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Our popular culture tends to disas­sociate white-collar crimes from the phenomena of criminality. This tolerance is sustained by the assump­tion that these types of social violations, in general, do not constitute violent acts and are committed by decent people in moments of weakness. The current penal system validates this supposition by granting a preferential treatment to con­victs who come from wealthy families, and by segregating them from the general criminal population.

The level of general toler­ance for white-collar crimes extends to prevarication (cor­ruption) of public officials and active politicians. In recent times, the implementation of privatization strategies re­sulted in a dramatic increase in illegal practices, to such an extent as to create a virtual kleptocracy.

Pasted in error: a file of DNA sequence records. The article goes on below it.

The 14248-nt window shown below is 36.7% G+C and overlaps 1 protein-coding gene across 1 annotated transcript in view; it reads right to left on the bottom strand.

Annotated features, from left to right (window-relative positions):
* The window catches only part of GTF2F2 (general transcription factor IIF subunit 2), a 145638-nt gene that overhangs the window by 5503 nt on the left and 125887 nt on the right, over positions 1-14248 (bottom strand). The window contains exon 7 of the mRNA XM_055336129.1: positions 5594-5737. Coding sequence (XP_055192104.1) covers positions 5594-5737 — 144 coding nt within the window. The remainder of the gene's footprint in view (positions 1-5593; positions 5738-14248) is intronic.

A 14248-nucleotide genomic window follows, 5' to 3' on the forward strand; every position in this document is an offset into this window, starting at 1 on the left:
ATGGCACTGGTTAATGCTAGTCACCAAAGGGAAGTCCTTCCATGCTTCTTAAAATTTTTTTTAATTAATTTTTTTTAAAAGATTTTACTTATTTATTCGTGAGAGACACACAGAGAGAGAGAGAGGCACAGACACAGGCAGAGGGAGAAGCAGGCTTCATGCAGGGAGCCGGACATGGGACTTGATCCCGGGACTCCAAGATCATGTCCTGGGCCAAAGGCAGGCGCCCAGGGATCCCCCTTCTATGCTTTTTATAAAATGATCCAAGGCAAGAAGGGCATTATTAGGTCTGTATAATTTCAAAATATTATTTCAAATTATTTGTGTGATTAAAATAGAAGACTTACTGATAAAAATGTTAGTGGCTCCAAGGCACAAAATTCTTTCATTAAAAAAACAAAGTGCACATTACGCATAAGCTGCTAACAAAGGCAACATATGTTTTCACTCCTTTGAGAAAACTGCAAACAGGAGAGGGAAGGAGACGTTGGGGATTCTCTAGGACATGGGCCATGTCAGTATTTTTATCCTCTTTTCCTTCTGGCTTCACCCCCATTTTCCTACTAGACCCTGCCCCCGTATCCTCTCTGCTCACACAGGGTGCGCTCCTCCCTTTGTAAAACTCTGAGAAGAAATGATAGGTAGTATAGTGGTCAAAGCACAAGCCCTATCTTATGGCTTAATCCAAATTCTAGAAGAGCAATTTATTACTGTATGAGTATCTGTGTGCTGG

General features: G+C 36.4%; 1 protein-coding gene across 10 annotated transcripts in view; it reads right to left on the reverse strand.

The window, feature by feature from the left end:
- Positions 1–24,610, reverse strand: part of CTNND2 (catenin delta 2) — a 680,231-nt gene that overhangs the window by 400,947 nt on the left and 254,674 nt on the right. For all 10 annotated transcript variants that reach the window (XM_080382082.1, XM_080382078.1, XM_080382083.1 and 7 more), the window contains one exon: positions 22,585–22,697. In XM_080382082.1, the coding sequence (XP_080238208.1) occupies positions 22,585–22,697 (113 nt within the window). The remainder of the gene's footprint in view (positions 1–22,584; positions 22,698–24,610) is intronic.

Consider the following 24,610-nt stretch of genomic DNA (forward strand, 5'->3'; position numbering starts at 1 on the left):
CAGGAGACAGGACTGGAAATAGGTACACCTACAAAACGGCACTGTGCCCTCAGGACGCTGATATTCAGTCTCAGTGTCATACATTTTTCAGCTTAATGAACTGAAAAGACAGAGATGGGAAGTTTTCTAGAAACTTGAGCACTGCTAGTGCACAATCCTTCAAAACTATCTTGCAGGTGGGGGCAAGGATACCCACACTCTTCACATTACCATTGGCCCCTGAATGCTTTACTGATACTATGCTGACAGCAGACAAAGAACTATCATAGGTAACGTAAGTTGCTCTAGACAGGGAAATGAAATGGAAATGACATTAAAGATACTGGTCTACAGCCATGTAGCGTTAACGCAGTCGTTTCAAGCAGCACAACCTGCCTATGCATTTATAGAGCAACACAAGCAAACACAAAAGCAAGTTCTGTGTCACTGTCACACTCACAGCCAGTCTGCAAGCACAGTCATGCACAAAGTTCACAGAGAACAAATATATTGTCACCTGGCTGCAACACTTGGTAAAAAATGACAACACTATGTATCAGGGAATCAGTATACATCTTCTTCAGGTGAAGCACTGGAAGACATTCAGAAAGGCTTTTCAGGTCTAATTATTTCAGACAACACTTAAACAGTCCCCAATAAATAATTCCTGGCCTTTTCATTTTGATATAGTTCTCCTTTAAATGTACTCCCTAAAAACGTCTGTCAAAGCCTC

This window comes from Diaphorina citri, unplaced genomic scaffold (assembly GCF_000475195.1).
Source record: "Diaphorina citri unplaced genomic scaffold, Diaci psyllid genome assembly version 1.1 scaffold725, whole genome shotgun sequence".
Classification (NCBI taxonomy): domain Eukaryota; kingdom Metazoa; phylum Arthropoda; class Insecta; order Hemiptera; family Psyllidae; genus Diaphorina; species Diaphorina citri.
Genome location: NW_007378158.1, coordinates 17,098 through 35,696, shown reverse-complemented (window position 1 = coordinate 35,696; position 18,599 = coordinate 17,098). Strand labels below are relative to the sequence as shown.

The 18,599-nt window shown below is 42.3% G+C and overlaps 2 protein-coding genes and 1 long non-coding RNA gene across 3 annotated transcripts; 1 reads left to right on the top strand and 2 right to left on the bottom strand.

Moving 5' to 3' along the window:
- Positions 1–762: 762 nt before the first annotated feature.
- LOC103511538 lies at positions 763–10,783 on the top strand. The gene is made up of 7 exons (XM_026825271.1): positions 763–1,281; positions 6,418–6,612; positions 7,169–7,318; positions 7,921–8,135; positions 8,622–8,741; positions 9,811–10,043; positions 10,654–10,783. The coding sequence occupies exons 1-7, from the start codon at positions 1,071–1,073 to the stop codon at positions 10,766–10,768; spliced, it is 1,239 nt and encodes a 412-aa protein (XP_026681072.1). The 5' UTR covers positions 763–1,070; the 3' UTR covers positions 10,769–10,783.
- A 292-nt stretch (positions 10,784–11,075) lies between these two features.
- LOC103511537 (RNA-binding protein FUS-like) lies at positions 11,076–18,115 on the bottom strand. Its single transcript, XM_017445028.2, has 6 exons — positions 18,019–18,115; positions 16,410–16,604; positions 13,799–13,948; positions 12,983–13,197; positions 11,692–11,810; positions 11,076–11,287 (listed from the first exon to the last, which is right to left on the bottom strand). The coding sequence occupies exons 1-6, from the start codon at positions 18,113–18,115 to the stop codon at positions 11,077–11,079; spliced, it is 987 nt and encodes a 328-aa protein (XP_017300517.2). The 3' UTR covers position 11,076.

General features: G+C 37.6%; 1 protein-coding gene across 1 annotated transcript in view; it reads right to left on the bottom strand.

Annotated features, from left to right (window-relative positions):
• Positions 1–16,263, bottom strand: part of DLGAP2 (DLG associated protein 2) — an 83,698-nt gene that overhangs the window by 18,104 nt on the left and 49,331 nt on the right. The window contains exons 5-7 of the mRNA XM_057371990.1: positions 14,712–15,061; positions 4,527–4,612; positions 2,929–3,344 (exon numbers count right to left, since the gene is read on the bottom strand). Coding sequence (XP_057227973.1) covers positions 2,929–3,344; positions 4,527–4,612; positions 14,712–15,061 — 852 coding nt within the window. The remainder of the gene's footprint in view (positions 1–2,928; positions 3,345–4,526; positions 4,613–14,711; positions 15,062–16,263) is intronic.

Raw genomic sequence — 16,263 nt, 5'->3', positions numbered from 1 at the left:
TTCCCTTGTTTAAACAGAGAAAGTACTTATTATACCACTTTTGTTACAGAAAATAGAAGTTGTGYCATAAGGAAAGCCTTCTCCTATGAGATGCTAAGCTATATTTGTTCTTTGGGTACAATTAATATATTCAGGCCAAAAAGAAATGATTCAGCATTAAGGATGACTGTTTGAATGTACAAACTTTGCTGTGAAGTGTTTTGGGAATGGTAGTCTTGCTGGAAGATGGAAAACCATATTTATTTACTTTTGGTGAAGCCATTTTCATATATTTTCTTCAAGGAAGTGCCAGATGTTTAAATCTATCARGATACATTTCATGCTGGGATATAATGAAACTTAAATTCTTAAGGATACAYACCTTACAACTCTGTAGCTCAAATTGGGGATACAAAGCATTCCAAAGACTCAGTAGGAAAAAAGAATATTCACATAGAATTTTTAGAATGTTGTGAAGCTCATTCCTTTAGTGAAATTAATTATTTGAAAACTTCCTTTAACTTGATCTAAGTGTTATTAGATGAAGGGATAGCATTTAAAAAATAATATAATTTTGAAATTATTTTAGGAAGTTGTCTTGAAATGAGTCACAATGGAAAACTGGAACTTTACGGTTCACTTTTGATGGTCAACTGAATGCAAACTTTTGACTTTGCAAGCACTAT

It is evident that the practi­cal consequences and symbolic implications of our attitudes towards white-collar crimes, including prevarication, are deep and durable. Strength­ened by the tradition of the ¡ay bendito!, this tolerance actually normalizes criminal behavior. Looking the other way when facing white-collar crime is part of the process of subversion of moral values in the postmod­ern world, promoted, in turn, by populist and consumerist aspirations. Nevertheless, it is closely related to the social degradation that sustains and feeds criminal activities.

Editorial`s Staff

Author: Proyectos FPH
Published: January 22, 2008.

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